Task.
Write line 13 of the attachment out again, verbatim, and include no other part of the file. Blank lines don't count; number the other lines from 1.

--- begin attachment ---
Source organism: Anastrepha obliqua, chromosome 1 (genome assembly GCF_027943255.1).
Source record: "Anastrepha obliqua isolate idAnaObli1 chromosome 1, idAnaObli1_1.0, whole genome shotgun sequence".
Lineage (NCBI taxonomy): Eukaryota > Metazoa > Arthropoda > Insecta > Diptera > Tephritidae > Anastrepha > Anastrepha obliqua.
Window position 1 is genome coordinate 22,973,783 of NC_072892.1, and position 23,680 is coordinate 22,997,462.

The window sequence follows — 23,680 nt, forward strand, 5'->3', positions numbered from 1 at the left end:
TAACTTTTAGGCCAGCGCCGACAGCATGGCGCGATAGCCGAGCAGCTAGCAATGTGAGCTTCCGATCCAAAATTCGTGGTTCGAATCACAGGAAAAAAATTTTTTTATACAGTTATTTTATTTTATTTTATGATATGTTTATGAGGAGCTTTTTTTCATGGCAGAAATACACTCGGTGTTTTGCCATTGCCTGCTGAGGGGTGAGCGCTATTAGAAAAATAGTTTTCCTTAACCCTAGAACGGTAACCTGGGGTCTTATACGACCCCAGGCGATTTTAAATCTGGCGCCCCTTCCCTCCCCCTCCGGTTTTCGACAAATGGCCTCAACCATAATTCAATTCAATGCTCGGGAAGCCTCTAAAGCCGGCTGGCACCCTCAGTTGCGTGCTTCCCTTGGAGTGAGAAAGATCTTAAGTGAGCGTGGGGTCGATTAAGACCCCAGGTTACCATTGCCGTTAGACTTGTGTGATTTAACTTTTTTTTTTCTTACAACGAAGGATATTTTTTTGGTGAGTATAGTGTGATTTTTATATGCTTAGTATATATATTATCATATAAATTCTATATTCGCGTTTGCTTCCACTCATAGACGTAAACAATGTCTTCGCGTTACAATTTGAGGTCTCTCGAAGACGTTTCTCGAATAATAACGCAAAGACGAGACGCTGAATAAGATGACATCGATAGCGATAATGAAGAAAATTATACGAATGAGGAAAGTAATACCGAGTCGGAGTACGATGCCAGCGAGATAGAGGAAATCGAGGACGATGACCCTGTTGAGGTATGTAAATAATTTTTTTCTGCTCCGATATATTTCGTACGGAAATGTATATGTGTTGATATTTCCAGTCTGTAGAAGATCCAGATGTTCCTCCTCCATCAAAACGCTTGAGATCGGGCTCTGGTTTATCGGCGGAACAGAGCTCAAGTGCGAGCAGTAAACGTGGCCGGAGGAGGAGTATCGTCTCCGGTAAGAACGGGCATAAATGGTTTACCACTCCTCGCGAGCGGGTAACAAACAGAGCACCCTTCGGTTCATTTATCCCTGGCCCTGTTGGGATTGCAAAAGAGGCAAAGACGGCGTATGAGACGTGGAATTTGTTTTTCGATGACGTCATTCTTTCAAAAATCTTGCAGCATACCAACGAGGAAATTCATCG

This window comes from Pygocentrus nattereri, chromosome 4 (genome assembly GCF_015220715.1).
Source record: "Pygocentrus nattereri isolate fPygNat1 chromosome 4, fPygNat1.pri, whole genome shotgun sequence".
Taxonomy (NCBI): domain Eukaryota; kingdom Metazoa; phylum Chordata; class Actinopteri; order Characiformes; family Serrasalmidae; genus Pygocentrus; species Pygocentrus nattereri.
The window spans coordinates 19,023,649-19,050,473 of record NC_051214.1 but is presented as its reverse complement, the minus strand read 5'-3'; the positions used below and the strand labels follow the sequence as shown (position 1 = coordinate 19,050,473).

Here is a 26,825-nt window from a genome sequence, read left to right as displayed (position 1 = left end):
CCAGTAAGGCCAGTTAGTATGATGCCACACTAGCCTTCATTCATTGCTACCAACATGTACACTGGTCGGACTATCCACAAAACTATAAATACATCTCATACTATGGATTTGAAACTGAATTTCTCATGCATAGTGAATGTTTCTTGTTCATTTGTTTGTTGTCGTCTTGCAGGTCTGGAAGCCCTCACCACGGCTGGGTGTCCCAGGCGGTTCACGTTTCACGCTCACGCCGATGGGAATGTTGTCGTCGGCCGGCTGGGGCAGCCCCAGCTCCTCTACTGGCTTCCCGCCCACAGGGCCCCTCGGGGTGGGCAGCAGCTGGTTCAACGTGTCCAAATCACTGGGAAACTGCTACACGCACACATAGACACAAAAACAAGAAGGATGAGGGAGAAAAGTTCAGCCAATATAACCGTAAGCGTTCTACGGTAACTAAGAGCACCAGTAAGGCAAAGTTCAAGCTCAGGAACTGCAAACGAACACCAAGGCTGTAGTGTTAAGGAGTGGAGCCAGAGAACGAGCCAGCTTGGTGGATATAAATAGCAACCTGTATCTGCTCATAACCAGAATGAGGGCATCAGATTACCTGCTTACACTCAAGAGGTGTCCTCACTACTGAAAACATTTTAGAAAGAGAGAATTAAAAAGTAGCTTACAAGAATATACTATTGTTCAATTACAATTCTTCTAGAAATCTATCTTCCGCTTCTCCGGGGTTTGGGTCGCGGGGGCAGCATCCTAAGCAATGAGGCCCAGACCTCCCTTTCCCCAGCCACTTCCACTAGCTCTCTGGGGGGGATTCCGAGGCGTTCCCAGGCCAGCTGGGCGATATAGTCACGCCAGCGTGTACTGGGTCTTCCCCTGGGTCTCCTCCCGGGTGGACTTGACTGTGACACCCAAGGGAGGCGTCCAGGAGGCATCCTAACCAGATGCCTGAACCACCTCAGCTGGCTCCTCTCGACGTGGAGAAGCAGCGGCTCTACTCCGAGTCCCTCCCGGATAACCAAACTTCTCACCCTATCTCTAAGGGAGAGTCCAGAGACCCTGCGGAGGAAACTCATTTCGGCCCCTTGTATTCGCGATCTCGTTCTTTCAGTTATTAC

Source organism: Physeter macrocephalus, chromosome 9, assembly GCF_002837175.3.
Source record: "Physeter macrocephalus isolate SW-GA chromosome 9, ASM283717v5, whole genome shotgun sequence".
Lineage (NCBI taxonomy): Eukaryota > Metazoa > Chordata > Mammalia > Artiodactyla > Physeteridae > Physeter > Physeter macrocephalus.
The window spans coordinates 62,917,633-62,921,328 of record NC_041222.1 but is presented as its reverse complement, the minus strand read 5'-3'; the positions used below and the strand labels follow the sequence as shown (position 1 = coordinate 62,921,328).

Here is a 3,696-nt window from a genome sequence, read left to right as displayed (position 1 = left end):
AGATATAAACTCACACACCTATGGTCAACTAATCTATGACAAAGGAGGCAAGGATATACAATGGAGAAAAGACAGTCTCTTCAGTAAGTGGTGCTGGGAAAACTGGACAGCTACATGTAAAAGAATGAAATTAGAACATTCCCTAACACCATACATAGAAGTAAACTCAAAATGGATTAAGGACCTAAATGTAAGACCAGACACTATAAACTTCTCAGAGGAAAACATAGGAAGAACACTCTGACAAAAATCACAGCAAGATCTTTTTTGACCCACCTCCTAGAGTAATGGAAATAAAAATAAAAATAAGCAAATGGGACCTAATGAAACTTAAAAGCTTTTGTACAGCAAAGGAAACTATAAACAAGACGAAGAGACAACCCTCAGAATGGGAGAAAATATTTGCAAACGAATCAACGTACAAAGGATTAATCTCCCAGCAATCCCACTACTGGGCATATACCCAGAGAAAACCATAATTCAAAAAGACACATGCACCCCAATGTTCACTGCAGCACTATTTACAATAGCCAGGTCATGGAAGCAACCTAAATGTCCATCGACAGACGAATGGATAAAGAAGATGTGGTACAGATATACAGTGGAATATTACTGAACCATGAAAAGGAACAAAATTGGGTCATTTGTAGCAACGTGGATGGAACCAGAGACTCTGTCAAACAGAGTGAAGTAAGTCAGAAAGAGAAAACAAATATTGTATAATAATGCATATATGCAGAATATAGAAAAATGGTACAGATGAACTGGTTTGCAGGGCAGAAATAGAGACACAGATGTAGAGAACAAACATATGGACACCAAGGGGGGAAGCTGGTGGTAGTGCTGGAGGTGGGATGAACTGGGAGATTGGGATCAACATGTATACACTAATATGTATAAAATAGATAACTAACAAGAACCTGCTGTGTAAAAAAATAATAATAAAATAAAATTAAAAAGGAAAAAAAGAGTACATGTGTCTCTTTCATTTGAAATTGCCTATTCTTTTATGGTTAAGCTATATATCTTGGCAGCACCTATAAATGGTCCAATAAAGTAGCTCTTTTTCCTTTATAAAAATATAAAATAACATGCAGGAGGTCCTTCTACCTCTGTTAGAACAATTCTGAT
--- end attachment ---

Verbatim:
Source organism: Physeter macrocephalus, chromosome 9, assembly GCF_002837175.3.